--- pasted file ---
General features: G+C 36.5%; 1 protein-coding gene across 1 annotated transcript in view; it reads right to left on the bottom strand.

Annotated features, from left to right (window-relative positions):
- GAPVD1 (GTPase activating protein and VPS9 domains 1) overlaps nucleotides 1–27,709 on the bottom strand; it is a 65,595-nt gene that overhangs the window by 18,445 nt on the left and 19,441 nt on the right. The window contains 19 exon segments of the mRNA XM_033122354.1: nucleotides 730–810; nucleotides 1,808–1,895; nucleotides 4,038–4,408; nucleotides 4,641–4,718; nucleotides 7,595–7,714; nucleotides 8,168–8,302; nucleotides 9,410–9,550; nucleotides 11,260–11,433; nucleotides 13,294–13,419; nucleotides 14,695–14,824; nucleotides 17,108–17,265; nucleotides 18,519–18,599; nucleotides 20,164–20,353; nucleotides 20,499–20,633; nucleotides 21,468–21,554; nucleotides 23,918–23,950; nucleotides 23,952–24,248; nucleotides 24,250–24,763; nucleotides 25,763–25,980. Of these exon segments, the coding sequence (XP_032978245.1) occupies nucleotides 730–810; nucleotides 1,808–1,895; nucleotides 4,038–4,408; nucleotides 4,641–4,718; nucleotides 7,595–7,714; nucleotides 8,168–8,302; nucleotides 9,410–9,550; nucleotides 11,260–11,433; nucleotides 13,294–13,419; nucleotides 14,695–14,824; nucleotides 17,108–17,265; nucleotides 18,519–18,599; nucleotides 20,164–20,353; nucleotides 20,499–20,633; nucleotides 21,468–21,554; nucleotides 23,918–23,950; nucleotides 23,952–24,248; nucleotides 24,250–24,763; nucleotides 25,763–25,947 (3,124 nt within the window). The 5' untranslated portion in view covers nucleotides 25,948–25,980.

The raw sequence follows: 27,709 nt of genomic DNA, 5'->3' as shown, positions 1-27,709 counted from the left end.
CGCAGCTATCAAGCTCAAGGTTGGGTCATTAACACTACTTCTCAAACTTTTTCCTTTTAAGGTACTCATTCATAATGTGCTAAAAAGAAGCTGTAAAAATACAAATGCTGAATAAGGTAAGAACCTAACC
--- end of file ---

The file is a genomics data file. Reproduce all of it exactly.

General features: G+C 36.5%; 1 protein-coding gene across 1 annotated transcript in view; it reads right to left on the bottom strand.

Annotated features, from left to right (window-relative positions):
- GAPVD1 (GTPase activating protein and VPS9 domains 1) overlaps nucleotides 1–27,709 on the bottom strand; it is a 65,595-nt gene that overhangs the window by 18,445 nt on the left and 19,441 nt on the right. The window contains 19 exon segments of the mRNA XM_033122354.1: nucleotides 730–810; nucleotides 1,808–1,895; nucleotides 4,038–4,408; nucleotides 4,641–4,718; nucleotides 7,595–7,714; nucleotides 8,168–8,302; nucleotides 9,410–9,550; nucleotides 11,260–11,433; nucleotides 13,294–13,419; nucleotides 14,695–14,824; nucleotides 17,108–17,265; nucleotides 18,519–18,599; nucleotides 20,164–20,353; nucleotides 20,499–20,633; nucleotides 21,468–21,554; nucleotides 23,918–23,950; nucleotides 23,952–24,248; nucleotides 24,250–24,763; nucleotides 25,763–25,980. Of these exon segments, the coding sequence (XP_032978245.1) occupies nucleotides 730–810; nucleotides 1,808–1,895; nucleotides 4,038–4,408; nucleotides 4,641–4,718; nucleotides 7,595–7,714; nucleotides 8,168–8,302; nucleotides 9,410–9,550; nucleotides 11,260–11,433; nucleotides 13,294–13,419; nucleotides 14,695–14,824; nucleotides 17,108–17,265; nucleotides 18,519–18,599; nucleotides 20,164–20,353; nucleotides 20,499–20,633; nucleotides 21,468–21,554; nucleotides 23,918–23,950; nucleotides 23,952–24,248; nucleotides 24,250–24,763; nucleotides 25,763–25,947 (3,124 nt within the window). The 5' untranslated portion in view covers nucleotides 25,948–25,980.

The raw sequence follows: 27,709 nt of genomic DNA, 5'->3' as shown, positions 1-27,709 counted from the left end.
CGCAGCTATCAAGCTCAAGGTTGGGTCATTAACACTACTTCTCAAACTTTTTCCTTTTAAGGTACTCATTCATAATGTGCTAAAAAGAAGCTGTAAAAATACAAATGCTGAATAAGGTAAGAACCTAACC